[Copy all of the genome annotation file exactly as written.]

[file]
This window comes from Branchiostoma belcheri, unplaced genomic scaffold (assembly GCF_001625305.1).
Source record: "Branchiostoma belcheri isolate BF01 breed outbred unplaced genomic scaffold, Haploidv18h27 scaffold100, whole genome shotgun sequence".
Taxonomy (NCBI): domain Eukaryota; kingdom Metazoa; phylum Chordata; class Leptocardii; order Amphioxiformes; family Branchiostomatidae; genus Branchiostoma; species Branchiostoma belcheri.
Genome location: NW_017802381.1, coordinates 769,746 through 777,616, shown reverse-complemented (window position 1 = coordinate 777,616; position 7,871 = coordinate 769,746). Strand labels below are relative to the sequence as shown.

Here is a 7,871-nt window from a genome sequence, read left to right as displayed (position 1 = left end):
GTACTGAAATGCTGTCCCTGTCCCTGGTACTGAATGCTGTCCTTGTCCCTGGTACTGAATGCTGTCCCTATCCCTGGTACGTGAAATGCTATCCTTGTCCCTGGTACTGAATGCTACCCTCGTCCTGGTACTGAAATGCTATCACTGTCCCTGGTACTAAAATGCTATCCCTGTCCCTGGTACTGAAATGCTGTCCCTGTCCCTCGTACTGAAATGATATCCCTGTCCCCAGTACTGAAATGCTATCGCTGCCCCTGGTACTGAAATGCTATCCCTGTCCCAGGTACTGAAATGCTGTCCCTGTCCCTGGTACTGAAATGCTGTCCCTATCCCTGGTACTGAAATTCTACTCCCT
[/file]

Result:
This window comes from Branchiostoma belcheri, unplaced genomic scaffold (assembly GCF_001625305.1).
Source record: "Branchiostoma belcheri isolate BF01 breed outbred unplaced genomic scaffold, Haploidv18h27 scaffold100, whole genome shotgun sequence".
Taxonomy (NCBI): domain Eukaryota; kingdom Metazoa; phylum Chordata; class Leptocardii; order Amphioxiformes; family Branchiostomatidae; genus Branchiostoma; species Branchiostoma belcheri.
Genome location: NW_017802381.1, coordinates 769,746 through 777,616, shown reverse-complemented (window position 1 = coordinate 777,616; position 7,871 = coordinate 769,746). Strand labels below are relative to the sequence as shown.

Here is a 7,871-nt window from a genome sequence, read left to right as displayed (position 1 = left end):
GTACTGAAATGCTGTCCCTGTCCCTGGTACTGAATGCTGTCCTTGTCCCTGGTACTGAATGCTGTCCCTATCCCTGGTACGTGAAATGCTATCCTTGTCCCTGGTACTGAATGCTACCCTCGTCCTGGTACTGAAATGCTATCACTGTCCCTGGTACTAAAATGCTATCCCTGTCCCTGGTACTGAAATGCTGTCCCTGTCCCTCGTACTGAAATGATATCCCTGTCCCCAGTACTGAAATGCTATCGCTGCCCCTGGTACTGAAATGCTATCCCTGTCCCAGGTACTGAAATGCTGTCCCTGTCCCTGGTACTGAAATGCTGTCCCTATCCCTGGTACTGAAATTCTACTCCCT